Terminology







Terminology of World War II Japanese American Removal from the West Coast of the United States

Since World War II, the terminology used to describe the removal and detention of Japanese Americans by the United States government has been debated. Many terms for the removal of Japanese Americans from the West Coast, for the facilities in which they were detained, and for the people themselves have passed in and out of usage. The debate continues today.

Below is a selection of terms used during and after World War II to describe the removal of Japanese Americans from the West Coast. The terms are defined and quotes illustrating the use of the terms are listed.

Assembly Centers

Assembly: "a company of persons gathered for deliberation and legislation,

worship, or entertainment."

-Webster's Dictionary, Tenth Edition

The term assembly center was used by the Wartime Civilian Control Administration (WCCA) and the War Relocation Authority (WRA) to describe the temporary camps established to detain Japanese Americans and resident aliens until more permanent facilities were constructed.

Assembly Center: "A temporary enclosed area maintained by Army where

persons of Japanese ancestry were housed and fed during primary stages

of evacuation prior to transfer to War Relocation Projects."

- War Relocation Authority, Final Report: Japanese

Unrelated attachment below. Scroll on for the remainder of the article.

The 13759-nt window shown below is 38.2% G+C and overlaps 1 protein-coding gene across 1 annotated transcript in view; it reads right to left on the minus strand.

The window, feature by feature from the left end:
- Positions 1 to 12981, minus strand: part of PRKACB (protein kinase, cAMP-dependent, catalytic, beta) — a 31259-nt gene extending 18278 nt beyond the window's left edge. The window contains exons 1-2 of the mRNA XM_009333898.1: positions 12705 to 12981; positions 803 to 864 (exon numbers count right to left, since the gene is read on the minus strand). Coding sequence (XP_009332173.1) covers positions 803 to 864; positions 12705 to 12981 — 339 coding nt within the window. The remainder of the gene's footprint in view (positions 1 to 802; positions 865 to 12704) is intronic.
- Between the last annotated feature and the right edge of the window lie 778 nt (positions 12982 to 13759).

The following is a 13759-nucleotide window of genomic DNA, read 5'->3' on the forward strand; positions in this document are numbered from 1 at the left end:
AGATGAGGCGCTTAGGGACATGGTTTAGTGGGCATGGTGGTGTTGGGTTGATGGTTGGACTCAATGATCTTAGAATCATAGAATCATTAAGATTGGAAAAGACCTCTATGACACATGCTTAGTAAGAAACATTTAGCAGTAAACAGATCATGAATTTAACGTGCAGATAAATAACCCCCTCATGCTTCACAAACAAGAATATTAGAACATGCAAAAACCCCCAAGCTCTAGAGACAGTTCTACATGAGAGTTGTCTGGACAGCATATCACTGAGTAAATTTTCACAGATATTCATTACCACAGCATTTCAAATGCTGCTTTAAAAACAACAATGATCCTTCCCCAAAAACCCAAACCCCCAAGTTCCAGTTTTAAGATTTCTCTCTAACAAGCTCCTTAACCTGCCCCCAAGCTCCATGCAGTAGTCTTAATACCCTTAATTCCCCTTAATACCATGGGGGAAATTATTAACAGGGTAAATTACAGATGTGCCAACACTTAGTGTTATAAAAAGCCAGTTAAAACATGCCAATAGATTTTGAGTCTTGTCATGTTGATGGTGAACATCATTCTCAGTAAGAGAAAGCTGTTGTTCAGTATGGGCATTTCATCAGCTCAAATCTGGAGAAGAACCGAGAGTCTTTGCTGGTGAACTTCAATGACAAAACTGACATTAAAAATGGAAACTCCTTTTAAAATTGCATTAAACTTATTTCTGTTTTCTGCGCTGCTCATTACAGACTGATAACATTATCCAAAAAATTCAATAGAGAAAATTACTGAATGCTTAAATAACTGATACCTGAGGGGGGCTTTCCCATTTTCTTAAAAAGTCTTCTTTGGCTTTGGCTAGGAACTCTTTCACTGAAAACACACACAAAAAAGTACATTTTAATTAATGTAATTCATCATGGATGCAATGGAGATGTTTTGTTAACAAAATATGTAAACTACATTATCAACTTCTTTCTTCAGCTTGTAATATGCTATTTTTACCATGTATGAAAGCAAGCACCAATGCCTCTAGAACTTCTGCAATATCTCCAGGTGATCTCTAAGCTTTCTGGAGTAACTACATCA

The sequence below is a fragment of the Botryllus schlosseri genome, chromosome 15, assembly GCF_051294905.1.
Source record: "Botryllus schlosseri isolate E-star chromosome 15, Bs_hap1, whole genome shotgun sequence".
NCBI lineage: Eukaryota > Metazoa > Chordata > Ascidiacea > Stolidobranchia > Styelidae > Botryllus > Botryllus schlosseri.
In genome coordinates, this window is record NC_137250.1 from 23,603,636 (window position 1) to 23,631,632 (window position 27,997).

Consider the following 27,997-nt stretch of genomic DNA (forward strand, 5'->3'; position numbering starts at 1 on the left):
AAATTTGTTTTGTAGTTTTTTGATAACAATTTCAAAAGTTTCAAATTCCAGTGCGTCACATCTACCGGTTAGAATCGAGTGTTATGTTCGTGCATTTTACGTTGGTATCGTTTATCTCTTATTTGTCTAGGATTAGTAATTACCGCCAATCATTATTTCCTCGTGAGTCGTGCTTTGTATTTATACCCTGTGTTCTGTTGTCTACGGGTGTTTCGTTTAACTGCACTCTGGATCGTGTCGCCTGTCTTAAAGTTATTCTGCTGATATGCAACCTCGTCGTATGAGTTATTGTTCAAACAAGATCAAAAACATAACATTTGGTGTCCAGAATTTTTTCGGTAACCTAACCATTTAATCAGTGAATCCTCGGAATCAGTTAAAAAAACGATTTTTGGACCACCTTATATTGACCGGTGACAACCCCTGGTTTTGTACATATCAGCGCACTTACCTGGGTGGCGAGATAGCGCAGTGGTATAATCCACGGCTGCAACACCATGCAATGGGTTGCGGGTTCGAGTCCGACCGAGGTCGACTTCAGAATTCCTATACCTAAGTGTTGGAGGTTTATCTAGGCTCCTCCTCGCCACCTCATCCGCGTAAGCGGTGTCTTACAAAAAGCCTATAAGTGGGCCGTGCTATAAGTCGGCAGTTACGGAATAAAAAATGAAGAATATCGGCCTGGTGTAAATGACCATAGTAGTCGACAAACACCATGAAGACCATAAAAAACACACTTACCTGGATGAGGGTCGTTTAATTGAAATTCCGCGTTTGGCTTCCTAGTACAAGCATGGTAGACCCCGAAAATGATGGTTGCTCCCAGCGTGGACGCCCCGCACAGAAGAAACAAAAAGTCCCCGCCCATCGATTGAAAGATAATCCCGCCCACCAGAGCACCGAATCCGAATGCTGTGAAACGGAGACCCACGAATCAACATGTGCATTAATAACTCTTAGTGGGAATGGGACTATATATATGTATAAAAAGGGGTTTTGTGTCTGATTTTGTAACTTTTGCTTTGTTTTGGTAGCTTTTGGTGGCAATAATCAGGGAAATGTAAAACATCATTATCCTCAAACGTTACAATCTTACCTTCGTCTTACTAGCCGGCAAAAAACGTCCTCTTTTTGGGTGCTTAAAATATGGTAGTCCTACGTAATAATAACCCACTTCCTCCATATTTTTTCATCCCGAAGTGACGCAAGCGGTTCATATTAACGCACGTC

Evacuation from the West Coast, 1942.

Some people object to "assembly center" since the people detained in the camps were forbidden to leave and prefer the terms "temporary incarceration camp" and "temporary prison camp."

Concentration Camp

Concentration camp: "a camp where persons (as prisoners of war, political prisoners, or refugees) are detained."

- Webster's Dictionary, Tenth Edition

The term "concentration camp" was used by a number of government officials, during and after World War II, to describe the detention facilities where Japanese Americans were held during the war. The term was also used to refer to Department of Justice camps where "enemy aliens" were detained during the war.

"…it is felt by a great many lawyers that under the Constitution they can't be kept locked up in concentration camps."

President Franklin D. Roosevelt

discussing Japanese Americans during a press conference

November 21, 1944

"the present procedure of keeping loyal American citizens in concentration camps on the basis of race for longer than is absolutely necessary is dangerous and repugnant to the principles of our Government."